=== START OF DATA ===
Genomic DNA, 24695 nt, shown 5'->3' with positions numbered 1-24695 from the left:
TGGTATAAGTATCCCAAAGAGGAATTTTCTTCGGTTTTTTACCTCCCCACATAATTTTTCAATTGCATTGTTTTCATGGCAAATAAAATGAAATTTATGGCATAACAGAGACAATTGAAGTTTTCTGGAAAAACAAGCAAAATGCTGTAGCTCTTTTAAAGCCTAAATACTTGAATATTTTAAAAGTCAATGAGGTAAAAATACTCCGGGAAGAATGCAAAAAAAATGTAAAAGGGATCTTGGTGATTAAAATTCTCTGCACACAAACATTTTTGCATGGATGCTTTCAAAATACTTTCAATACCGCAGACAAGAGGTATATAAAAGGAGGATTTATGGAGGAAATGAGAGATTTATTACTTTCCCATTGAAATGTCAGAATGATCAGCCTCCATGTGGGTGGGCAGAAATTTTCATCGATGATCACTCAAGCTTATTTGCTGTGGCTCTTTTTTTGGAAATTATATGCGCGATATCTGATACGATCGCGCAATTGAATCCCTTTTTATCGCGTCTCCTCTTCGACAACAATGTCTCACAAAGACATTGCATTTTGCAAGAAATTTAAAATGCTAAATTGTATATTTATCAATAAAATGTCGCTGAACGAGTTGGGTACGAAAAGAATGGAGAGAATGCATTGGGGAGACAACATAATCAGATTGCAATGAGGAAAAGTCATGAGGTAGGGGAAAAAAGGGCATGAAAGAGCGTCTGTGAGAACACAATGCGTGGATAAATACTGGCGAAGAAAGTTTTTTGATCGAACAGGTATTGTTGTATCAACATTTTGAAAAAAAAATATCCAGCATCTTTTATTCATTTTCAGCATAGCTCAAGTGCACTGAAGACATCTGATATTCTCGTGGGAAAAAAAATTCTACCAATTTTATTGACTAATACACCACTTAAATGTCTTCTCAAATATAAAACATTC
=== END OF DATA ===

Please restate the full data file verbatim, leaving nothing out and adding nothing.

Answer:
Genomic DNA, 24695 nt, shown 5'->3' with positions numbered 1-24695 from the left:
TGGTATAAGTATCCCAAAGAGGAATTTTCTTCGGTTTTTTACCTCCCCACATAATTTTTCAATTGCATTGTTTTCATGGCAAATAAAATGAAATTTATGGCATAACAGAGACAATTGAAGTTTTCTGGAAAAACAAGCAAAATGCTGTAGCTCTTTTAAAGCCTAAATACTTGAATATTTTAAAAGTCAATGAGGTAAAAATACTCCGGGAAGAATGCAAAAAAAATGTAAAAGGGATCTTGGTGATTAAAATTCTCTGCACACAAACATTTTTGCATGGATGCTTTCAAAATACTTTCAATACCGCAGACAAGAGGTATATAAAAGGAGGATTTATGGAGGAAATGAGAGATTTATTACTTTCCCATTGAAATGTCAGAATGATCAGCCTCCATGTGGGTGGGCAGAAATTTTCATCGATGATCACTCAAGCTTATTTGCTGTGGCTCTTTTTTTGGAAATTATATGCGCGATATCTGATACGATCGCGCAATTGAATCCCTTTTTATCGCGTCTCCTCTTCGACAACAATGTCTCACAAAGACATTGCATTTTGCAAGAAATTTAAAATGCTAAATTGTATATTTATCAATAAAATGTCGCTGAACGAGTTGGGTACGAAAAGAATGGAGAGAATGCATTGGGGAGACAACATAATCAGATTGCAATGAGGAAAAGTCATGAGGTAGGGGAAAAAAGGGCATGAAAGAGCGTCTGTGAGAACACAATGCGTGGATAAATACTGGCGAAGAAAGTTTTTTGATCGAACAGGTATTGTTGTATCAACATTTTGAAAAAAAAATATCCAGCATCTTTTATTCATTTTCAGCATAGCTCAAGTGCACTGAAGACATCTGATATTCTCGTGGGAAAAAAAATTCTACCAATTTTATTGACTAATACACCACTTAAATGTCTTCTCAAATATAAAACATTC